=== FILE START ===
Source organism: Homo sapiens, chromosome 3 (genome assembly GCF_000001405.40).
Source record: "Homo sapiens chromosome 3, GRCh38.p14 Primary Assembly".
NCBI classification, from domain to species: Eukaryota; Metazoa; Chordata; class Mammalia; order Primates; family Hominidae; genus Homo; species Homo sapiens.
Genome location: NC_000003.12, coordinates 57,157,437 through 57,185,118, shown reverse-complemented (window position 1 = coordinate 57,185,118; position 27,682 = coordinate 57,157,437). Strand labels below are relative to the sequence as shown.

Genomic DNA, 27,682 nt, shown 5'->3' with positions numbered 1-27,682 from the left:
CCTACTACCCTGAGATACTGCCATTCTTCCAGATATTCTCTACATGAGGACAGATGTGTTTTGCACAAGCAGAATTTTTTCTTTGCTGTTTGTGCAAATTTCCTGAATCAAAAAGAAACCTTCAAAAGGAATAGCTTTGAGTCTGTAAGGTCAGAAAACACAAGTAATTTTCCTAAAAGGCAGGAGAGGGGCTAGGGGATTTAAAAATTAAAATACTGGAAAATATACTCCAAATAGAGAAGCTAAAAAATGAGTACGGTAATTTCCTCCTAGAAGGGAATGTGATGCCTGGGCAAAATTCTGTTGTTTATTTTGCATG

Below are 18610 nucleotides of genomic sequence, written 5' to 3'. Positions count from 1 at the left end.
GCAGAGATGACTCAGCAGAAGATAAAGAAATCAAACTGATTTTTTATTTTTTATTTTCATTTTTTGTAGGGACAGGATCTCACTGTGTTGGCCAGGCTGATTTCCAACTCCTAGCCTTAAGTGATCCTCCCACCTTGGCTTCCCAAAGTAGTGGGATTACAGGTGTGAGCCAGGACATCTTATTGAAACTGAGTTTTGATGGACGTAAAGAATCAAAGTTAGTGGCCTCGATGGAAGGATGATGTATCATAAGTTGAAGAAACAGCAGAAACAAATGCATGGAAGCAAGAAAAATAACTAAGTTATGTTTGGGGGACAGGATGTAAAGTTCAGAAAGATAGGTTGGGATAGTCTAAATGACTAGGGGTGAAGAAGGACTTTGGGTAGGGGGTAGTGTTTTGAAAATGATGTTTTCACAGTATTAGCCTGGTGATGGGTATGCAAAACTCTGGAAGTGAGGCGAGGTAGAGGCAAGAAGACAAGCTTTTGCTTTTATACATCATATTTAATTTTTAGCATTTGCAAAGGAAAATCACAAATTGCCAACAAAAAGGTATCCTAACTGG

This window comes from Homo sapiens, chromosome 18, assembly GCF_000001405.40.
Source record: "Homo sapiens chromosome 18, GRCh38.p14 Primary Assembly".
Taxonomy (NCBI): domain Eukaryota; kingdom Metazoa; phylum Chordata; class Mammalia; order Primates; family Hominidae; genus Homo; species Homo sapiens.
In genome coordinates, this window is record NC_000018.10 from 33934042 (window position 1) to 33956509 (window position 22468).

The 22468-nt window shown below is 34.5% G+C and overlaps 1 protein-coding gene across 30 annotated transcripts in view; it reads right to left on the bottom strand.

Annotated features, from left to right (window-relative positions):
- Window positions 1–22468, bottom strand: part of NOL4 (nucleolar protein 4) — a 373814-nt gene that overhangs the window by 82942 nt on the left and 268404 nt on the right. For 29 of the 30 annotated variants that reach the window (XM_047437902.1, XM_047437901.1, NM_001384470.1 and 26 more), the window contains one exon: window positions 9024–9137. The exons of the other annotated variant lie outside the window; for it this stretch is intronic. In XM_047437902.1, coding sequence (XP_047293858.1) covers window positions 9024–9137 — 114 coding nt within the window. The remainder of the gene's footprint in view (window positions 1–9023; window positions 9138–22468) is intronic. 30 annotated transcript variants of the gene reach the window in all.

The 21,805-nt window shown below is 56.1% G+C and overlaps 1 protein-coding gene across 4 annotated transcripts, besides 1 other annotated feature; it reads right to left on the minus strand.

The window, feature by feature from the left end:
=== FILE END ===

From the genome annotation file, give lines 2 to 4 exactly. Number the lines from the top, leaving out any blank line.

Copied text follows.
Source record: "Homo sapiens chromosome 3, GRCh38.p14 Primary Assembly".
NCBI classification, from domain to species: Eukaryota; Metazoa; Chordata; class Mammalia; order Primates; family Hominidae; genus Homo; species Homo sapiens.
Genome location: NC_000003.12, coordinates 57,157,437 through 57,185,118, shown reverse-complemented (window position 1 = coordinate 57,185,118; position 27,682 = coordinate 57,157,437). Strand labels below are relative to the sequence as shown.